Benjamin Pimentel ( @benpimentel) covers fintech from San Francisco. He has reported on many of the biggest tech stories over the past 20 years for the San Francisco Chronicle, Dow Jones MarketWatch and Business Insider, from the dot-com crash, the rise of cloud computing, social networking and AI to the impact of the Great Recession and the COVID crisis on Silicon Valley and beyond. He can be reached at bpimentel@protocol.com or via Signal at (510)731-8429.

In the card space, Visa is using the pandemic to grow virtual acceptance.

Photo: Stephen Phillips/Unsplash

For Visa's Kevin Phalen, comparisons between the pandemic's economic impact and the 2008-2009 financial crisis aren't fair. The current situation is far more wide-reaching. But so, too, he says, are the opportunities to overhaul the B2B payments space.

Phalen, the head of global business solutions at the financial services giant, works with businesses of all sizes to expand Visa's network through both card and non-card transactions. In the wake of the pandemic, he's seen the ecosystem for the slow-to-change payments infrastructure soften toward modernization efforts and views 2021 as a year where the company can keep extending its reach.

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Kevin McAllister

Kevin McAllister ( @k__mcallister) is an associate editor at Protocol, leading the development of Braintrust. Prior to joining the team, he was a rankings data reporter at The Wall Street Journal, where he oversaw structured data projects for the Journal's strategy team.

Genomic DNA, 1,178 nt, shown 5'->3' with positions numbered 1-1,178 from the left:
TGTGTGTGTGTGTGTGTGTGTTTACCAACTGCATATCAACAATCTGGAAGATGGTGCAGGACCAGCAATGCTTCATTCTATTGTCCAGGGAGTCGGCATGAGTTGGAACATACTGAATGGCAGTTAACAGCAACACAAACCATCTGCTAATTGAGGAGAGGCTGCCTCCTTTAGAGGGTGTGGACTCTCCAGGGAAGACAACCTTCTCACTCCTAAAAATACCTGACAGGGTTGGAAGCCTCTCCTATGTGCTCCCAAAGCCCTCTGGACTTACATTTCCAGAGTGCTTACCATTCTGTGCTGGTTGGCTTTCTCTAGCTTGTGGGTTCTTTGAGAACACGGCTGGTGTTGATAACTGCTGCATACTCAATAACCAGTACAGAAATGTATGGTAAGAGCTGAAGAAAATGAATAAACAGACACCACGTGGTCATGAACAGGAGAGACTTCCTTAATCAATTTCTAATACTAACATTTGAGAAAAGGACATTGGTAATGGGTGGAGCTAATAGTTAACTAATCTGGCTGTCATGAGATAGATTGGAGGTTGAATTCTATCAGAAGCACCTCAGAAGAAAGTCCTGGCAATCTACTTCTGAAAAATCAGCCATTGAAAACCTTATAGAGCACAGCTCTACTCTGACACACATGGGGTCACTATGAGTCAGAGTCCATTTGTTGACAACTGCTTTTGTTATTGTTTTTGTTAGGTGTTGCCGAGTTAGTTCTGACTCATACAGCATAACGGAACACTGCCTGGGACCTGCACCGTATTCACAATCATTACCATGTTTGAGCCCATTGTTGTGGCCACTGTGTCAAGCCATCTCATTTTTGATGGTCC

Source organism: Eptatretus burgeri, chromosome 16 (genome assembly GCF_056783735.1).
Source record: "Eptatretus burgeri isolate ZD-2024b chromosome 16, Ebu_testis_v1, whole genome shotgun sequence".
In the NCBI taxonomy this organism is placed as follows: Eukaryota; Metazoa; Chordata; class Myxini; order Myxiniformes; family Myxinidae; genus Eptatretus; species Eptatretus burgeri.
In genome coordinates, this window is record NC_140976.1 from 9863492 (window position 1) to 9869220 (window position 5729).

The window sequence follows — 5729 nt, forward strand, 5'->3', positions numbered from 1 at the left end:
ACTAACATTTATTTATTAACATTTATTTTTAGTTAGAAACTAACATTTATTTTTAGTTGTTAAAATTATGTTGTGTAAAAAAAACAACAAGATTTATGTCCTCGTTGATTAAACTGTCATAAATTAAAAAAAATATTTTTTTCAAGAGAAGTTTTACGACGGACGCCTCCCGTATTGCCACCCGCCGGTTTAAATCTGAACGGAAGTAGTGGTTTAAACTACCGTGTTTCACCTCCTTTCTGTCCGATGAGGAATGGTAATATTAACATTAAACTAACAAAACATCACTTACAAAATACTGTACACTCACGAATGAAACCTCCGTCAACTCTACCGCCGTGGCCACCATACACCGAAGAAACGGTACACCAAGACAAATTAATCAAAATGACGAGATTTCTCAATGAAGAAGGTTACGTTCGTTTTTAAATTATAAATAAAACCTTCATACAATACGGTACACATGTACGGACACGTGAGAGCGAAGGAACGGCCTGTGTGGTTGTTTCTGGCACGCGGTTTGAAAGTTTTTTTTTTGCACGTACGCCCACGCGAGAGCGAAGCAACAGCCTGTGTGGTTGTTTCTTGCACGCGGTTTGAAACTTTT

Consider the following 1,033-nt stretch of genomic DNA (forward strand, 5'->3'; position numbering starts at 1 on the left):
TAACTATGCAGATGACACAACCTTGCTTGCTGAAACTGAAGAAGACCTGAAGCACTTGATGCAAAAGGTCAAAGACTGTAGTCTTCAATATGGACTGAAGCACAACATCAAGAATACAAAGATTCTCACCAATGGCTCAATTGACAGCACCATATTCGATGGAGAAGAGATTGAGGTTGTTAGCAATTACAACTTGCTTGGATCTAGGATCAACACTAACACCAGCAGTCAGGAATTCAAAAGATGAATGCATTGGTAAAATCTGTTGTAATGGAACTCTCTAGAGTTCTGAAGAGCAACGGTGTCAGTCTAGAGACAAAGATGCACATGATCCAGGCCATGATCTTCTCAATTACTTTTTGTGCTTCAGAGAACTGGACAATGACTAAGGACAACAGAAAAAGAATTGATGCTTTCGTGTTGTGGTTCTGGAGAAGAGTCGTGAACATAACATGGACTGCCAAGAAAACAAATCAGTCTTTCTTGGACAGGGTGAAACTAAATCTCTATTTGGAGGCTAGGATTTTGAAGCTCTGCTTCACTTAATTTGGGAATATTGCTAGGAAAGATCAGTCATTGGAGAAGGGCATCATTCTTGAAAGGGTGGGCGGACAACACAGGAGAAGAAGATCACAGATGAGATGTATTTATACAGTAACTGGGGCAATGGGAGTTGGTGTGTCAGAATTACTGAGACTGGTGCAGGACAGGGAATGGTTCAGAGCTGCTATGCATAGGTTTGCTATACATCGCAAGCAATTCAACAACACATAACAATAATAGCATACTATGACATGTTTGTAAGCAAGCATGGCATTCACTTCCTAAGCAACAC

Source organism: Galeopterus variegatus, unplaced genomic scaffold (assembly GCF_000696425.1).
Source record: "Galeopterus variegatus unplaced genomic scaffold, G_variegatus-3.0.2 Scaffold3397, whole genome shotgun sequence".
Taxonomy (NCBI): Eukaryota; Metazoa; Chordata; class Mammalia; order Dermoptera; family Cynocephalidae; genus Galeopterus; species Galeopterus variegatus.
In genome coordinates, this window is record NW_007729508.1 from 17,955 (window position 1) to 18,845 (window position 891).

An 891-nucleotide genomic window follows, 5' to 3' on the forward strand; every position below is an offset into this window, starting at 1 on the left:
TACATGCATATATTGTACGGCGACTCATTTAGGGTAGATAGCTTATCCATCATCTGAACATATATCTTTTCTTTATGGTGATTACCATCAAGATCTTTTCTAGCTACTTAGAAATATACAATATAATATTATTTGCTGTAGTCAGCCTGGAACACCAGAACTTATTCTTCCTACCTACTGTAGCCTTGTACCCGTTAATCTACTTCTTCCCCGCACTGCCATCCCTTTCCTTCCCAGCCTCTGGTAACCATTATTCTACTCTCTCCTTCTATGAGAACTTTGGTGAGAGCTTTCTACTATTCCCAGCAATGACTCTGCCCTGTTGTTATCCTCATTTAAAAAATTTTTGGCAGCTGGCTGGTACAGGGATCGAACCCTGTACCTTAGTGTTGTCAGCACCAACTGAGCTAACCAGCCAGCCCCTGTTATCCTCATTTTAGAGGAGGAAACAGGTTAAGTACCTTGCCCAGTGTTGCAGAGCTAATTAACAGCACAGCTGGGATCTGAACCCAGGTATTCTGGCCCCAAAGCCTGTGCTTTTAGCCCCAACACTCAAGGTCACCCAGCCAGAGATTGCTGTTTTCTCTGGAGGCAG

Protocol | China

More women are joining China's tech elite, but 'Wolf Culture' isn't going away

It turns out getting rid of misogyny in Chinese tech isn't just a numbers game.

Chinese tech companies that claim to value female empowerment may act differently behind closed doors.

Photo: Qilai Shen/Getty Images

A woman we'll call Fan had heard about the men of Alibaba before she joined its high-profile affiliate about three years ago. Some of them were "greasy," she said, to use a Chinese term often describing middle-aged men with poor boundaries. Fan tells Protocol that lewd conversations were omnipresent at team meetings and private events, and even women would feel compelled to crack off-color jokes in front of the men. Some male supervisors treated younger female colleagues like personal assistants.

Within six months, despite the cachet the lucrative job carried, Fan wanted to quit.

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Shen Lu

Shen Lu is a Reporter with Protocol | China. She has spent six years covering China from inside and outside its borders. Previously, she was a fellow at Asia Society's ChinaFile and a Beijing-based producer for CNN. Her writing has appeared in Foreign Policy, The New York Times and POLITICO, among other publications. Shen Lu is a founding member of Chinese Storytellers, a community serving and elevating Chinese professionals in the global media industry.

People

The pandemic is doing to credit cards what iTunes did to CDs

Mastercard's head of digital solutions explains how the pandemic has upended the way we buy.

Mastercard's head of digital solutions says the pandemic has forced many consumers to reconsider how they think about paying for things, and thinks many of those changes will last.

Photo: Courtesy of Mastercard

How many times have you used your credit card since the pandemic started?

In just a few months, the pandemic has upended the way that many people are paying for things. People who rarely bought things online are now ordering all their groceries via Instacart, and the few times they've gone outside they've likely also turned to digital and contactless payment methods. Much of that behavior is likely to stick around once life returns to normal, according to Jorn Lambert, Mastercard's EVP of digital solutions.

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Mike Murphy

Mike Murphy ( @mcwm) is the director of special projects at Protocol, focusing on the industries being rapidly upended by technology and the companies disrupting incumbents. Previously, Mike was the technology editor at Quartz, where he frequently wrote on robotics, artificial intelligence, and consumer electronics.